In 410, the Romans left Britain after centuries of occupation. Few remnants of this era in the history of the British Isles can be found, among them several place names that are of Latin origin (e.g. Dubris = Dover, Glevum Colonia = Gloucester, Leodis = Leeds, Londinium = London).
|Language Contact, Political, History|
As a result of Christianisation, a language contact situation with Latin occurred. Latin was the lingua franca of the church, therefore all texts and sermons were in Latin. It was primarily written, therefore the influence was on a higher register and in the areas of education and religion.
|Linguistics, Language Contact, Religious, Old English Period|
The sacking on the monastry of Lindisfarne marked only the beginning of the Viking Age. In the second half of the 9th century the threat became even more serious, as the Danes started regular raids and only eventually the kingdom of Wessex, under the reign of King Alfred, offered resistance.
|History, Old English Period, Political, Vikings, Language Contact|
From Viking invasions up until the end of the reign of the Danish Kings, Old English was influenced by Old Norse. This influence began several decades after the first Viking attack on Lindisfarne, when the Vikings returned for new raids and eventually decided to settle in England. Eventually, Anglo-Saxons and Vikings were in such close contact that the Old Norse language had a significant impact on Old English.
|Linguistics, Language Contact, Vikings, Old English Period|
In the typological change, English changed from a synthetic, highly inflectional, to an analytic language that relies on a stricter word order. The change was likely caused as a result of language contact with Old Norse, as Old English and Old Norse had similar roots but different inflections.
|Linguistics, Language Contact, Middle English Period, Old English Period|
After Æthelred fled to Normandy into exile, the Danish king Swein was acknowledged as king of all England in 1014. He was succeeded by his son Cnut (1016-1035), whom the English preferred over Æthelred's son Edmund. Both of his sons, Harold (1035-1040) and Harthacnut (1040-1042) became king after him, but with Harthacnut the male line of the Danish dynasty ended and Edward the Confessor, son of Æthelred the Unread and Emma of Normandy, became the last Anglo-Saxon king.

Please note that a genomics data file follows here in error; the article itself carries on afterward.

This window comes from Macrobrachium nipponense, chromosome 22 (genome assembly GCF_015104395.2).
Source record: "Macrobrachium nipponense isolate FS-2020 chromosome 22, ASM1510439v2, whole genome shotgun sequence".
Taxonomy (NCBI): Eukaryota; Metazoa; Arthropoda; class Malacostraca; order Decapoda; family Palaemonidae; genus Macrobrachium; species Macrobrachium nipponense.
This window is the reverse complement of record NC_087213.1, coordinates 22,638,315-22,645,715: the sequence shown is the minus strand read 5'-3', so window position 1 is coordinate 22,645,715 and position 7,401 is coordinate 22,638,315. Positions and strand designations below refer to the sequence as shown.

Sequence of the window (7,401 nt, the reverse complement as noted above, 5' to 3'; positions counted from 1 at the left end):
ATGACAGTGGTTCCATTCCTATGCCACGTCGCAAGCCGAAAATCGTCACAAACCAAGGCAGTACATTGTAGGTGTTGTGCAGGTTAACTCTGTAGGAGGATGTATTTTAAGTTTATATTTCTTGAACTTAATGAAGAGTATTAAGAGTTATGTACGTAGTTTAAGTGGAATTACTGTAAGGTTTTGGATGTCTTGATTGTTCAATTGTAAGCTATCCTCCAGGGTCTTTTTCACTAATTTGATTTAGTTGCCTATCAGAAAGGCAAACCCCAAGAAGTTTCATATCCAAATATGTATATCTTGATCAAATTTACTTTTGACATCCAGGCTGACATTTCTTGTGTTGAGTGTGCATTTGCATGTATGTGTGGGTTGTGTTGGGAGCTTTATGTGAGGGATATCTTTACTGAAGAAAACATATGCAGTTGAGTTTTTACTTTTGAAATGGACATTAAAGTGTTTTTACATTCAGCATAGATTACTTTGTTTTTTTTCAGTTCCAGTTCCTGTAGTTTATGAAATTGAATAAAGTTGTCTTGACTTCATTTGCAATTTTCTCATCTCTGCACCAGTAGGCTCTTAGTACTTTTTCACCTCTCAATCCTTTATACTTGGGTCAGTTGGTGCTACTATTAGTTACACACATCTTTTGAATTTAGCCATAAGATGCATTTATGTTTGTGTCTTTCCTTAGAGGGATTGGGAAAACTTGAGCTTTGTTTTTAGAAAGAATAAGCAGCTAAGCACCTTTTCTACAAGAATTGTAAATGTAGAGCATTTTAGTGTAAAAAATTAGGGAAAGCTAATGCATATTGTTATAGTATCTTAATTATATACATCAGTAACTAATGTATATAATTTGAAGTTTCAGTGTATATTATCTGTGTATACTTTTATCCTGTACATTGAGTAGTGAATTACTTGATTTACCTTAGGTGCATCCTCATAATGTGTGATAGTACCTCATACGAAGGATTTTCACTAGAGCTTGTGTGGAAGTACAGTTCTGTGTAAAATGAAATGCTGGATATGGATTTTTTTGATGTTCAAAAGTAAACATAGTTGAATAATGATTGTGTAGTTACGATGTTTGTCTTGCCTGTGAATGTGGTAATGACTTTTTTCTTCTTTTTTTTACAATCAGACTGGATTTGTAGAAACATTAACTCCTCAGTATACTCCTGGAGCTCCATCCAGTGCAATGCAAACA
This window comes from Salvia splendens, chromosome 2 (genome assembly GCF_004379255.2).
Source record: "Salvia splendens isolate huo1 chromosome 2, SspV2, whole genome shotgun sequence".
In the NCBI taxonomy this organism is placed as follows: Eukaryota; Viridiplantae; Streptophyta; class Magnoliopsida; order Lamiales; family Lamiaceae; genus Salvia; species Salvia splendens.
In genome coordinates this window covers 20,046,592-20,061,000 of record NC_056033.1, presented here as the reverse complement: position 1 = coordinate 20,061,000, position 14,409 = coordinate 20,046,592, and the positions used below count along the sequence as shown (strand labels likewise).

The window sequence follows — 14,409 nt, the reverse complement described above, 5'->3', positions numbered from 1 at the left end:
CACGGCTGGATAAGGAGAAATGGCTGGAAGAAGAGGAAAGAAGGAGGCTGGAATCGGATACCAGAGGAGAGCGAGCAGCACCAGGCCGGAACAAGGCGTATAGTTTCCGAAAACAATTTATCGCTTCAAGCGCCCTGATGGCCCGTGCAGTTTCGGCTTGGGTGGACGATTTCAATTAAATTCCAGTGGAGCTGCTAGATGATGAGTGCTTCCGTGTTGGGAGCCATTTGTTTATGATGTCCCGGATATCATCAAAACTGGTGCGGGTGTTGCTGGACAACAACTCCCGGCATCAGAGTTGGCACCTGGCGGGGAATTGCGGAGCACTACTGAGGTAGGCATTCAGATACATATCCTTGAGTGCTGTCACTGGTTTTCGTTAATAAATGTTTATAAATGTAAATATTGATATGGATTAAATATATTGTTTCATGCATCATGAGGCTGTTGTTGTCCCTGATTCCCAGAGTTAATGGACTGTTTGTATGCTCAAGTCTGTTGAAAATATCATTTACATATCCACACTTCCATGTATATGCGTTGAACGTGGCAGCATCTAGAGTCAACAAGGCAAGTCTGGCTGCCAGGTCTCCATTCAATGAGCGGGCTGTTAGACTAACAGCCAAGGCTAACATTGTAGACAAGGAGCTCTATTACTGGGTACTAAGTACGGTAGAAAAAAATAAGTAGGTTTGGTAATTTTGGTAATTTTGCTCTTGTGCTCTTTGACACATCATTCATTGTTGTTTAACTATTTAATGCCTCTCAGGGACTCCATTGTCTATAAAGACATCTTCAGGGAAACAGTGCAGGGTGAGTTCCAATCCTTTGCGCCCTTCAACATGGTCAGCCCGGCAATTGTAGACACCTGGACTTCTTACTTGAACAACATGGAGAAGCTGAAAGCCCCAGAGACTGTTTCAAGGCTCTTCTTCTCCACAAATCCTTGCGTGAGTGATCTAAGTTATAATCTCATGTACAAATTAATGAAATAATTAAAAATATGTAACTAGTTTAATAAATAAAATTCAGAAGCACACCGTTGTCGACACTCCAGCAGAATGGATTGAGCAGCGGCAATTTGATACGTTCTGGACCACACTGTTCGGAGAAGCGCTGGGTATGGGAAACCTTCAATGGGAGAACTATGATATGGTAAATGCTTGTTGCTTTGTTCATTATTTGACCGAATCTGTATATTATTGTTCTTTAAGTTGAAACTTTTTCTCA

|History, Language Contact, Old English Period, Political, Vikings|
As a result of the Norman Conquest, French became the official language of government. Though English survived, it was heavily influenced and adopted a large amount of French vocabulary. The influence happened on a higher register, in the language of government, medicine, fashion, aristocracy, art and education.
|Linguistics, Language Contact, Middle English Period, Norman Conquest|
With the reign of the Plantagenets, English came into contact with Central French. Though English was previously influenced by another variety of French, there are a few lexical doublets that resulted from this contact situation. See also Norman French to learn more.
|Linguistics, Language Contact, Middle English Period|
The English Renaissance caused a renewed interest in classical languages and a flourish in culture, but it also caused another wave of language contact for the English language. Again, Latin was a popular source for new words, particularly in the field of religion and science. But many words were also adopted from Greek (also in the field of science) and from Italian (primarily in the field of architecture).
|Linguistics, Early Modern English Period, Language Contact|
The Early Modern English Period describes a linguistic, historical and literary period. By 1500, English had already evolved to resemble Modern English more closely, though is still retained some inflections that were lost in Modern English. The period is marked by standardisation as a result of the printing press, renewed Latin influence during the Renaissance and the ongoing process of the Great Vowel Shift.
|Linguistics, Standardisation, Early Modern English Period, Language Contact|